The Arbitration and Conciliation (Amendment) Bill, 2019 was introduced in Rajya Sabha (Upper House of Parliament of India) by the Minister for Law and Justice, Mr. Ravi Shankar Prasad, on July 15, 2019, Rajya Sabha passed the said bill on 18th July 2919. Subsequently, Loksabha (Lower House of Parliament of India) passed the above said bill on 1st August 2019. It seeks to amend the Arbitration and Conciliation Act, 1996. It further got the assent of the President of India on 09th August 2019 and hence the said Act came into effect from 1st of August 2019. The above said Act has brought in various important changes to the 1996 Act.
Arbitration Council of India (ACI): The Act seeks to establish an independent body called the Arbitration Council of India (ACI) for the promotion of arbitration, mediation, conciliation and other alternative dispute redressal mechanisms. Its functions include: (i) framing policies for grading arbitral institutions and accrediting arbitrators, (ii) making policies for the establishment, operation and maintenance of uniform professional standards for all alternate dispute redressal matters, and (iii) maintaining a depository of arbitral awards (judgments) made in India and abroad. The said Institution ACI have to take all such measures as may be necessary to promote and encourage arbitration and mediation, conciliation and other alternative dispute resolution mechanism and for that purpose to frame policy and guidelines for the establishment, operation and maintenance of uniform professional standards in respect of all matters relating to arbitration in India. Hence, ACI is going to be a regulator as well as an institution promoting ADR in India. Even though arbitration is a private mechanism where regulation should be less, in countries like India, such supervision will help the frame work to develop and grow.
The ACI will consist of a Chairperson who is either: (i) a Judge of the Supreme Court; or (ii) a Judge of a High Court; or (iii) Chief Justice of a High Court; or (iv) an eminent person with expert knowledge in conduct of arbitration. Other members will include an eminent arbitration practitioner, an academician with experience in arbitration, and government appointees.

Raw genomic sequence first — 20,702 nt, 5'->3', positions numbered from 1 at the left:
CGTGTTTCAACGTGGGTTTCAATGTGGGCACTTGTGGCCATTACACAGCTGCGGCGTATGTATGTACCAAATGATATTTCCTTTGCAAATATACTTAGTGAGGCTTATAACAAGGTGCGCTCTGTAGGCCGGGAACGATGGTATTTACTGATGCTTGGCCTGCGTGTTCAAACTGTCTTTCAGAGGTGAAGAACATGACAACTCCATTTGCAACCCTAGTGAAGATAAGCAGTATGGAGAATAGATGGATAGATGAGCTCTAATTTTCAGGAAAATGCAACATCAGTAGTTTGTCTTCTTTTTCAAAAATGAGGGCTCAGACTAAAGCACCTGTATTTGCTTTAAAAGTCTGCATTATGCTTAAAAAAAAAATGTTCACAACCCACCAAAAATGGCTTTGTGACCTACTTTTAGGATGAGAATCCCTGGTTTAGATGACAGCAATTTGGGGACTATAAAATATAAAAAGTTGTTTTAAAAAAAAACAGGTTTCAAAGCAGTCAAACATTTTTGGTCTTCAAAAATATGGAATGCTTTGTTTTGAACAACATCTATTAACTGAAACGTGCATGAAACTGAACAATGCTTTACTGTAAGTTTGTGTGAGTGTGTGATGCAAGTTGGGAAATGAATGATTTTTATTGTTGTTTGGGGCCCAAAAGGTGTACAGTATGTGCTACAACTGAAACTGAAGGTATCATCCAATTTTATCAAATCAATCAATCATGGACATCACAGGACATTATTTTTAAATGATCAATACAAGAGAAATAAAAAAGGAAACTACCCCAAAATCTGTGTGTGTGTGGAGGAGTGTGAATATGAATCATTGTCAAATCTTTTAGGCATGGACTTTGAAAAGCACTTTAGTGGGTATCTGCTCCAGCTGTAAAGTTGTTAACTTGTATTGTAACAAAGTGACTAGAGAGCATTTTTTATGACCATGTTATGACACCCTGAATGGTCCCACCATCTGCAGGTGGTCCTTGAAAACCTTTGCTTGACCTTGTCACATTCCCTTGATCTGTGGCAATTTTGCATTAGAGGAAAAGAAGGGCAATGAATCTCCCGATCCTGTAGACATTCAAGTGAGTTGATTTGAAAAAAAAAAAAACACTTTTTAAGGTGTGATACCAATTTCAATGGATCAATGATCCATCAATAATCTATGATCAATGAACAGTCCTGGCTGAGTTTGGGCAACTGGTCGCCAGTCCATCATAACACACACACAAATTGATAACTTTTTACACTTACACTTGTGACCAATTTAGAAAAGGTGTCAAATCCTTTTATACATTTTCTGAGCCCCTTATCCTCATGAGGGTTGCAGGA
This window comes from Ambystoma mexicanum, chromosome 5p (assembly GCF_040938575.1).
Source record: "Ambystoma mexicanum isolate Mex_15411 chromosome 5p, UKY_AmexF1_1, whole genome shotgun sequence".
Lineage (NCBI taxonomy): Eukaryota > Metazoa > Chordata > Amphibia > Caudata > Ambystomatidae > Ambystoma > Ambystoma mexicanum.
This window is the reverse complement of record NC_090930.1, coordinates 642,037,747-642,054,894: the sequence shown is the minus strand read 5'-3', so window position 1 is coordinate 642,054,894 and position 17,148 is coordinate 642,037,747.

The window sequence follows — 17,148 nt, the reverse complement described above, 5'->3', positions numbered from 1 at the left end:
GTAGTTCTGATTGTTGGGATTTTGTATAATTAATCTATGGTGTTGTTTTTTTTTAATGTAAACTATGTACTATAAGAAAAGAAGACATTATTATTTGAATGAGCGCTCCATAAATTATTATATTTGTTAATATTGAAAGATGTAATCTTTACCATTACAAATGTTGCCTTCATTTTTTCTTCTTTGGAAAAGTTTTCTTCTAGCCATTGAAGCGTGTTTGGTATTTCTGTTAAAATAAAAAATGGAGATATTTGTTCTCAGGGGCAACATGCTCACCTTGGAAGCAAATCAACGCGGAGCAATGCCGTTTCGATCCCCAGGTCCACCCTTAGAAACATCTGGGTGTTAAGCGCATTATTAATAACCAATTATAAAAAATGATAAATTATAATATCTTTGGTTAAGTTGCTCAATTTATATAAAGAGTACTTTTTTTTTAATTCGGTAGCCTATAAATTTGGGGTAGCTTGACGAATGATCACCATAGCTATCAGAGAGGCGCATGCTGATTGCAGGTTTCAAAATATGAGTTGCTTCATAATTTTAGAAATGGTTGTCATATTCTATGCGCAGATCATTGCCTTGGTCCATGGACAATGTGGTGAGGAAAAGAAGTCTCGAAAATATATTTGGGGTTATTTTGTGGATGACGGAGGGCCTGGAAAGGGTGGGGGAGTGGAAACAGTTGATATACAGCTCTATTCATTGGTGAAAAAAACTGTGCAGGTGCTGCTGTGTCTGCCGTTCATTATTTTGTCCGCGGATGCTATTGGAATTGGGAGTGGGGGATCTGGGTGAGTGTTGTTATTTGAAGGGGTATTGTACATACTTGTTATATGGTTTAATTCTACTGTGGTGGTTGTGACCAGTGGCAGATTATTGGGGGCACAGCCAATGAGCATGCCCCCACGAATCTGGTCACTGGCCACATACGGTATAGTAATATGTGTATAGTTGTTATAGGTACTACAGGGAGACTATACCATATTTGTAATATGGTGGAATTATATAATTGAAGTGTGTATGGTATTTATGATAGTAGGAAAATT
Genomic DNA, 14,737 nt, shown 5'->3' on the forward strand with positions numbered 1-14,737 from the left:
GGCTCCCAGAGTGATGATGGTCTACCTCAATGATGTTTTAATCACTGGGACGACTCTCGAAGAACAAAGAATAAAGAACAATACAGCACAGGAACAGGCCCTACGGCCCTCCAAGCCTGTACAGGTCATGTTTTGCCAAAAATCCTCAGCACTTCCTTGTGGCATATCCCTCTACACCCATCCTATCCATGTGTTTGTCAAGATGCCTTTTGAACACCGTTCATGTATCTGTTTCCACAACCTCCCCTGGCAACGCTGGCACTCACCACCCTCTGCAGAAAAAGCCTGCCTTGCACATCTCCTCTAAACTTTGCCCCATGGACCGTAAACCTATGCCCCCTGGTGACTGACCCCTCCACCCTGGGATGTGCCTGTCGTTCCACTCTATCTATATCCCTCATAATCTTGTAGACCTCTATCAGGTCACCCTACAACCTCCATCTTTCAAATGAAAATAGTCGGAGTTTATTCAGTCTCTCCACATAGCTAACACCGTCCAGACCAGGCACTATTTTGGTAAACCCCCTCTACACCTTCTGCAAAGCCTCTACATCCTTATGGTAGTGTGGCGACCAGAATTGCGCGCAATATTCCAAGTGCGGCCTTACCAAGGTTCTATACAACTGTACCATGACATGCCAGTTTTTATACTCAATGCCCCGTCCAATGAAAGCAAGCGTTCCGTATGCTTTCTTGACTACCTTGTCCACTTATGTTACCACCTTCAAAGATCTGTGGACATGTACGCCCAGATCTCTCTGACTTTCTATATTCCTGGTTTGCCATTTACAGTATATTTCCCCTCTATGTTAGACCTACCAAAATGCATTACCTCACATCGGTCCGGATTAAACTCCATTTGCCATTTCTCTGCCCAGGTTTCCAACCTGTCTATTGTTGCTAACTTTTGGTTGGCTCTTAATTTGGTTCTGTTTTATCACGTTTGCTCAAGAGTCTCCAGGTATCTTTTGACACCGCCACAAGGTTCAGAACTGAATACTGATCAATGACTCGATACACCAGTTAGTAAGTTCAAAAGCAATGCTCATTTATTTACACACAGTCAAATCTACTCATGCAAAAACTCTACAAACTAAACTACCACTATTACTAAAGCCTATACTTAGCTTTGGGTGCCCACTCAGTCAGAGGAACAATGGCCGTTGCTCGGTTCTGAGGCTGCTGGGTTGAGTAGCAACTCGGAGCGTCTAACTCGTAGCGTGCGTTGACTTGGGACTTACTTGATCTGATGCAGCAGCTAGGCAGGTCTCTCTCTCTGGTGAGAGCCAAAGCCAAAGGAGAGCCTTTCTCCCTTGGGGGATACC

ACI is expected to do various function including (a) Grading of Arbitral Institutions (b) Regulate Accreditation of arbitrators by Institutions (c) Promote Institutional arbitration (d) Establish and maintain Depository of Arbitral awards (e) Advise Central Government on ADR related matters etc., ACI can make various regulations under the Act. Hence, ACI is going to play a major Role in developing, regulating and promoting arbitration in India.
Arbitral Institutions: The Amendment Act has also defined the Arbitral Institutions as “an arbitral institution designated by the Supreme Court or a High Court under this Act. Such a definition may require the foreign arbitral Institutions including ICC, SIAC, LCIA etc., to register with the Supreme Court of India/ High Courts. Moreover, the said foreign institutions may have to create and maintain certain infrastructure as specified under ACI. The foreign arbitral institutions are administering India seated International arbitrations as well as domestic arbitrations using hotel meeting rooms as of now. Such regulations may also create confusions while adopting the rules of Arbitral Institutions. Anyhow India will be better than China because, PRC does not permit Foreign Arbitral Institutions to administer arbitrations seated in China.
Appointment of arbitrators by Institutions for Adhoc Arbitrations: Under the un-amended 1996 Act, parties were free to appoint arbitrators and in case of disagreement on an appointment, the parties had to approach High Court for Domestic arbitrations and Supreme Court in case of International Arbitrations under S.11 of the Act. Such a procedure burdened the Courts and courts took 3 to 6 months to complete appointments. But the amendment empowers the empanelled Arbitral institutions to appoint the Arbitrators for adhoc arbitrations on an application from the parties. While appointing such arbitrators, Institutions will fix the fee of the Arbitrators as specified in Schedule IV of the Act. The Institutions have to complete appointment within 30 days from the date of receipt of request for appointment of Arbitrator.